Bob McManus at City Journal has a simple question: “Why did the city of Charlottesville and the state of Virginia suspend the First Amendment for Saturday’s calamitous ‘Unite the Right’ rally?”
Nazi swastikas may “inflame and provoke,” but waving them reminds us of “a fundamental principle of American democracy: the individual’s right to free expression and the concurrent obligation of government to protect that right.”
Yet in Charlottesville, “there was plenty of expressing going on” but “precious little protecting.” And “when push came to shove — literally — police and National Guardsmen were to be found only on the periphery of the brawling.” In fact, police refused to intervene “unless specifically ordered to do so.”
Sadly, “when the sun went down over Charlottesville Saturday, the First Amendment was lying in the dust.”
It’s time to put them where they belong — museums and cemeteries.
Robert E. Lee wasn’t a Nazi, and surely would have had no sympathy for the white-supremacist goons who made his statue a rallying point in Charlottesville, Va., last weekend.
That doesn’t change the fact that his statue is now associated with a campaign of racist violence against the picturesque town where Thomas Jefferson founded the University of Virginia. The statue of Lee was already slated for removal by the city, but the Battle of Charlottesville should be an inflection point in the broader debate over Confederate statuary. The monuments should go.
Some of them simply should be trashed; others transmitted to museums, battlefields, and cemeteries. The heroism and losses of Confederate soldiers should be commemorated, but not in everyday public spaces where the monuments are flashpoints in poisonous racial contention, with white nationalists often mustering in their defense. Some discrimination is in order.
There’s no reason to honor Jefferson Davis, the blessedly incompetent president of the Confederacy. New Orleans just sent a statue of him to storage — good riddance. Amazingly enough, Baltimore has a statue of Chief Justice Roger Taney, the author of the monstrous Dred Scott decision, which helped precipitate the war.
A city commission has, rightly, recommended its destruction. Will President Trump fire Robert Mueller? 00:08 00:56 Powered by Robert E. Lee, on the other hand, is a more complicated case. He was no great friend of slavery. He wrote in a letter to his wife “that slavery as an institution, is a moral & political evil in any Country” (he added, shamefully, that it was good for blacks — “the painful discipline they are undergoing, is necessary for their instruction as a race”). After the war, he accepted defeat and did his part to promote national healing.
Yet, faced with a momentous choice at the start of the war, he decided he was a Virginia patriot rather than an American nationalist. He told one of President Abraham Lincoln’s advisers: “I look upon secession as anarchy. If I owned the four million slaves in the South I would sacrifice them all to the Union; but how can I draw my sword upon Virginia, my native state?”
He betrayed the U.S. government and fought on the side devoted to preserving chattel slavery. The heroism and losses of Confederate soldiers should be commemorated, but not in everyday public spaces where the monuments are flashpoints in poisonous racial contention. That is a grievous political sin, although he obviously wasn’t the only one guilty of it.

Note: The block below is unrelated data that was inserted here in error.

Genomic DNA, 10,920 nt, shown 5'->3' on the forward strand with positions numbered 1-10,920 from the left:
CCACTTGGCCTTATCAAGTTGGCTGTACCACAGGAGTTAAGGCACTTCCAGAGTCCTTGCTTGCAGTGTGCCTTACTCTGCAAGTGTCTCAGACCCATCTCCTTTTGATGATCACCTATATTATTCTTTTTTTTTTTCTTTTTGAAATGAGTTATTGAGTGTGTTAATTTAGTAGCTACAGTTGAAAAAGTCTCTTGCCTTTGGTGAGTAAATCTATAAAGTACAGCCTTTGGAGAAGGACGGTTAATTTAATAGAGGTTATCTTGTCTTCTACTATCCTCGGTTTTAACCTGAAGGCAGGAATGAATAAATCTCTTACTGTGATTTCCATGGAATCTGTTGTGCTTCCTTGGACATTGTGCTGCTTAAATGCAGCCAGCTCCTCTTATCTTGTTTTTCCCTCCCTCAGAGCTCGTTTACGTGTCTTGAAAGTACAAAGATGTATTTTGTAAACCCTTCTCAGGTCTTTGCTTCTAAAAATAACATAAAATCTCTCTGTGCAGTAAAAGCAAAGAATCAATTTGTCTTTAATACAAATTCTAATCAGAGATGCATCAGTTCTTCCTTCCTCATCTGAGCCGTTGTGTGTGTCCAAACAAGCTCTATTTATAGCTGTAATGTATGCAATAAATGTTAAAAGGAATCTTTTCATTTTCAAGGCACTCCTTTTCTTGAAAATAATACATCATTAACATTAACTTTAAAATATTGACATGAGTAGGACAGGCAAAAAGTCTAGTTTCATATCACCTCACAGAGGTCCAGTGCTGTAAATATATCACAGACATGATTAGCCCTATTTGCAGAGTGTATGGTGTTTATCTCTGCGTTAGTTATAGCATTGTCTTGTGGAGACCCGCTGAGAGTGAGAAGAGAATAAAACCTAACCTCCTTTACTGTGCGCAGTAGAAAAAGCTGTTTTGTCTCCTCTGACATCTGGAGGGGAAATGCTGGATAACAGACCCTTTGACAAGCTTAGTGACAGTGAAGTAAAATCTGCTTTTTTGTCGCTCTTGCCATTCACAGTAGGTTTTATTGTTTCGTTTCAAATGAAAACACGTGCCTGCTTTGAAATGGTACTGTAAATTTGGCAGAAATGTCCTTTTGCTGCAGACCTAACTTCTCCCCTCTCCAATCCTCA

The Civil War was an American conflict, with Americans on both sides. An honorable soldier, Lee is an apt symbol for the Confederate rank and file whose sacrifices in the war’s charnel house shouldn’t be flushed down the memory hole. The Baltimore commission has called for moving a striking dual statue of Lee and Stonewall Jackson to the Chancellorsville, Va., battlefield where the two last met before Jackson’s death. This would be appropriate, and would take a page from the Gettysburg battlefield.
A statue of Lee commemorates Virginia’s losses and overlooks the field where General George Pickett undertook his doomed charge. If you can’t honor Robert E. Lee there, you can’t honor him anywhere. For some of the Left, that’s the right answer, but this unsparing attitude rejects the generosity of spirit of the two great heroes of the war, Abraham Lincoln and Ulysses S. Grant. Notably, Grant vehemently opposed trying Lee for treason. For supporters of the Confederate monuments, removing them from parks and avenues will be a blow against their heritage and historical memory. But the statues have often been part of an effort to whitewash the Confederacy.
And it’s one thing for a statue to be merely a resting place for pigeons; it’s another for it to be a fighting cause for neo-Nazis. Lee himself opposed building Confederate monuments in the immediate aftermath of the war. “I think it wiser,” he said, “not to keep open the sores of war, but to follow the examples of those nations who endeavored to obliterate the marks of civil strife and to commit to oblivion the feelings it engendered.” After Charlottesville, it’s time to revisit his advice.
In the aftermath of Saturday’s Charlottesville, Virginia chaos — a physically violent conflict between disgusting white supremacist alt-right thugs and repulsive Antifa thugs, which culminated in a murderous attack by an apparent alt-righter on the Antifa crowd and other miscellaneous counter-protesters, resulting in the death of one person and injuries to another 19 — the hot takes have been coming fast and furious.
Here are some of the things you need to know about the awful events of yesterday.